Even a Little Burn Hurts

Burns are a common injury, and even the little ones you get at home – from the stove or oven, handling hot water, grabbing tools that have been out in the sun – can cause quite bit of pain and discomfort. You can manage them with some simple first aid treatment and follow-up, however.

The first step to soothe the immediate pain of a burn as well as minimize future pain is to cool the area surrounding the burn as quickly as possible. You don’t want to apply ice or ice water though, as this can cause shock and a rise in body temperature that can actually make it worse: instead, run cool water over the burn for 10 to 20 minutes until the pain begins to recede. Alternatively, you can soak it in a bath of cool water or apply a cold washcloth.

You may have heard that butter, egg whites, or greasy substances such as lotions or creams should be used to soothe a burn, but in reality they trap the heat in the skin, so avoid them. Your doctor may recommend an antibiotic ointment to help prevent infection, but it’s best to call them first.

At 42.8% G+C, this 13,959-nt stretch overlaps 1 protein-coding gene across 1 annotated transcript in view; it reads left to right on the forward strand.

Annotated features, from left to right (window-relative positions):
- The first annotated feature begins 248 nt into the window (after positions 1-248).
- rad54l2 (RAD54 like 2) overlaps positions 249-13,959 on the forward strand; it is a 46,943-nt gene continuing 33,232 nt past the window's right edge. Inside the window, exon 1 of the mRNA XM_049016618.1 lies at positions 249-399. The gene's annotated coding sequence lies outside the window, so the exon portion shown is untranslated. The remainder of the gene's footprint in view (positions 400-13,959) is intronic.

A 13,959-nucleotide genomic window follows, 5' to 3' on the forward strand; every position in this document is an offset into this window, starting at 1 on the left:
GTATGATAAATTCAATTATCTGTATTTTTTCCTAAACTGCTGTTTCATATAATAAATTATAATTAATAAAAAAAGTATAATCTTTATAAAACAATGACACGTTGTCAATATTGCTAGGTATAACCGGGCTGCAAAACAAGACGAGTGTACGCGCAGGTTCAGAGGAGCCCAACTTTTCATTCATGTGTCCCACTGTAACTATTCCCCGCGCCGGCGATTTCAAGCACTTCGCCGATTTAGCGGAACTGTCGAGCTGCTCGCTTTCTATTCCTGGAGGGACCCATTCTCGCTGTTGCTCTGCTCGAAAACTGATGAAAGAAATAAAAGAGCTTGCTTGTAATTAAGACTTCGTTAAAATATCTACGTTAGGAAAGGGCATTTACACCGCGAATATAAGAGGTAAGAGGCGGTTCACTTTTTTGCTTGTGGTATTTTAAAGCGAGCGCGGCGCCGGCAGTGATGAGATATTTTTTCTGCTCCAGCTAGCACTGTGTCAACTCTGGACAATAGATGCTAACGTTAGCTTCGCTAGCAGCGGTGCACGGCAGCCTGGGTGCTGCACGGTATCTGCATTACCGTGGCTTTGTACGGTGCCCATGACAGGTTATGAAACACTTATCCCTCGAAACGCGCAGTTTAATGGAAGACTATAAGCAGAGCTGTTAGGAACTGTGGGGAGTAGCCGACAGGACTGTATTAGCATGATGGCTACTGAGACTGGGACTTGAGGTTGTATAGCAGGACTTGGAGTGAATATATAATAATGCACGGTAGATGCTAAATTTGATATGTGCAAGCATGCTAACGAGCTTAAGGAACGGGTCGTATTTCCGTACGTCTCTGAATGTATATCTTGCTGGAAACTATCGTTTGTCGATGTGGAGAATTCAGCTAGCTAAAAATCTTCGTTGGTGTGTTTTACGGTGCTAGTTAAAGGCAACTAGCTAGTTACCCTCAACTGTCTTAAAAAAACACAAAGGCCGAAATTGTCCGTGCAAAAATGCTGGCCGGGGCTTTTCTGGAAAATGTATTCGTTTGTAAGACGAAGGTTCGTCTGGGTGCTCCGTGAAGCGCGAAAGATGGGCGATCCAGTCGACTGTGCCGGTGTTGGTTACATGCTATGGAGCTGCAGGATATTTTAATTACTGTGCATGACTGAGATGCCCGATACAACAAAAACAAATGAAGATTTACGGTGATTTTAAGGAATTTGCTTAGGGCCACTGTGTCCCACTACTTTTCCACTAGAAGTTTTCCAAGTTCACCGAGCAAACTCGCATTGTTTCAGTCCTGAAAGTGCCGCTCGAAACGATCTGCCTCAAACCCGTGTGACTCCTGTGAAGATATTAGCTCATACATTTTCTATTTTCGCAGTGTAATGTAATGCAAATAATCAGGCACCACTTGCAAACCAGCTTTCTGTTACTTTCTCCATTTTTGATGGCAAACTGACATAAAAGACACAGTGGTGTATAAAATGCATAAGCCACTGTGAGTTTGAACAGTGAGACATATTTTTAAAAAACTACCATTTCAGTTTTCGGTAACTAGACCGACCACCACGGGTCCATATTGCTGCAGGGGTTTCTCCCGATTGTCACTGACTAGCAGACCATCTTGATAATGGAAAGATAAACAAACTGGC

Next, you should clear the burned area of jewelry, especially items such as tight rings, and restrictive clothing. The burn will likely swell, and it may begin right away, so try to do this quickly. If fabric or jewelry is sticking to the skin when you pull it away, however, stop and call for emergency help – this is a sign of a more serious injury.

Just like any other wound, keeping the injured area clean is important. Gently wash the area with soap and water and apply bandages, but avoid those with individual fibers, which can stick to the burned skin. Change bandages regularly and apply antibiotic ointment as needed.

You can help manage pain with over the counter pain medication like ibuprofen: these are generally sufficient at managing the minor pain of a burn and keeping swelling at bay. Many people also find relief from aloe vera gel, which is often used for sunburns but can soothe other types as well, and moisturize the skin to help it heal.


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